Orrrr…the Night Before Chemo
Some years ago, when I first met my sister (long story for another time), we went together to the place where our mothers’ ashes were interred. It was the first time either of us had been. I was 26 years old and had only recently discovered I had a sister, and that our mother had died when I was 10.
I don’t know what I expected to feel or think when we got there. I usually try to keep a fairly open mind in unfamiliar situations & experiences.
I don’t remember a lot. I remember pinching a rose from the garden and shoving it in the plaque somehow, and feeling very proud of myself for stealing it. I also remember that other than our mother’s name & the relevant dates, there were just two words inscribed:
Peace…sounds nice. I certainly know what it’s like to be without it, and to crave it desperately. At times it’s been my struggle with depression that’s caused me to want peace. At other times, my struggles in relationships. I can remember many times during arguments, the other person would say something like, “What do you want?!” And every time I’d say, “I just want PEACE!!!”
There are many options available to us, which promise peace. Believe me when I say I’ve tried a lot of them. But the thing I’ve realised about it is, that the more I strive for peace, try & attain it, the more elusive it becomes.
Because of my recent encounter with peace- well, with Jesus, who they call the Prince of Peace- I now understand that true peace (the lasting kind that sinks down deep like an anchor and holds you fast in the storms), it can only be imparted. You can’t get it for trying. It’s a gift from God- the gift of his presence.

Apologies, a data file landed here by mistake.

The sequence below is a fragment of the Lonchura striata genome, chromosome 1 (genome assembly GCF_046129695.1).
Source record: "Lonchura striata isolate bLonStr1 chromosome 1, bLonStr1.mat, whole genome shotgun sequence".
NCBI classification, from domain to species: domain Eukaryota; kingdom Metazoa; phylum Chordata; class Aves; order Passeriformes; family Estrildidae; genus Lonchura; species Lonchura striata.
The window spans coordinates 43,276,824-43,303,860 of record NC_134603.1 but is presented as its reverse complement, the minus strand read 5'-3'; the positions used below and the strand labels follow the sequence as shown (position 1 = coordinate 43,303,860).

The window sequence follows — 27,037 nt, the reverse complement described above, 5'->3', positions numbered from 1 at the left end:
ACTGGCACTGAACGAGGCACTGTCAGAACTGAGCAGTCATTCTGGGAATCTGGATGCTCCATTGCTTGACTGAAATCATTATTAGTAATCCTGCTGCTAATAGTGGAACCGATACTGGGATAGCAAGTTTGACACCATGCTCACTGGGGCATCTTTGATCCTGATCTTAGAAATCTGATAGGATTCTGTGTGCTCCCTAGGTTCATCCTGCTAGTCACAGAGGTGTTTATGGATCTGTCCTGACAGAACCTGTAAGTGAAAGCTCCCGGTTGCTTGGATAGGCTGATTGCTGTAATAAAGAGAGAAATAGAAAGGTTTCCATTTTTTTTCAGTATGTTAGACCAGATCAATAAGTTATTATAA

Looking back over the weeks since I’ve noticed this peace enfolding me, I can now see where it came from. Numerous people have spoken words and prayers of peace over me since this cancer journey began. I believe words have creative power- the same power that spoke the earth into being- and I believe those prayers are responsible for, in a sense, creating this peace that has carried me.
My friend Roz in New Zealand, the one who named the tumour in my breast “F*ckin Herbert”, sent me this beautiful Maori prayer right back when I was first diagnosed…
Kia hora te marino
Kia whakapapa pounamu te moana,
Kia tere Karahirohi i mua i tou huarahi.
It’s basically a prayer for peace, but the loose translation goes:
May calm be spread around you
May the sea glisten like greenstone
And the shimmer of Summer
Dance across your path.
I start chemo tomorrow. It’s one of those unfamiliar situations, so I’m going in with an open mind. But I’m also going in with my heart & mind firmly anchored in the bedrock of the knowledge of God’s love for me, thanks to his peace which is acting like both a comfy blanket and a suit of armour at the same time.
So for all the people who have been sending me messages tonight asking how I’m feeling about tomorrow, I guess you have your answer 😊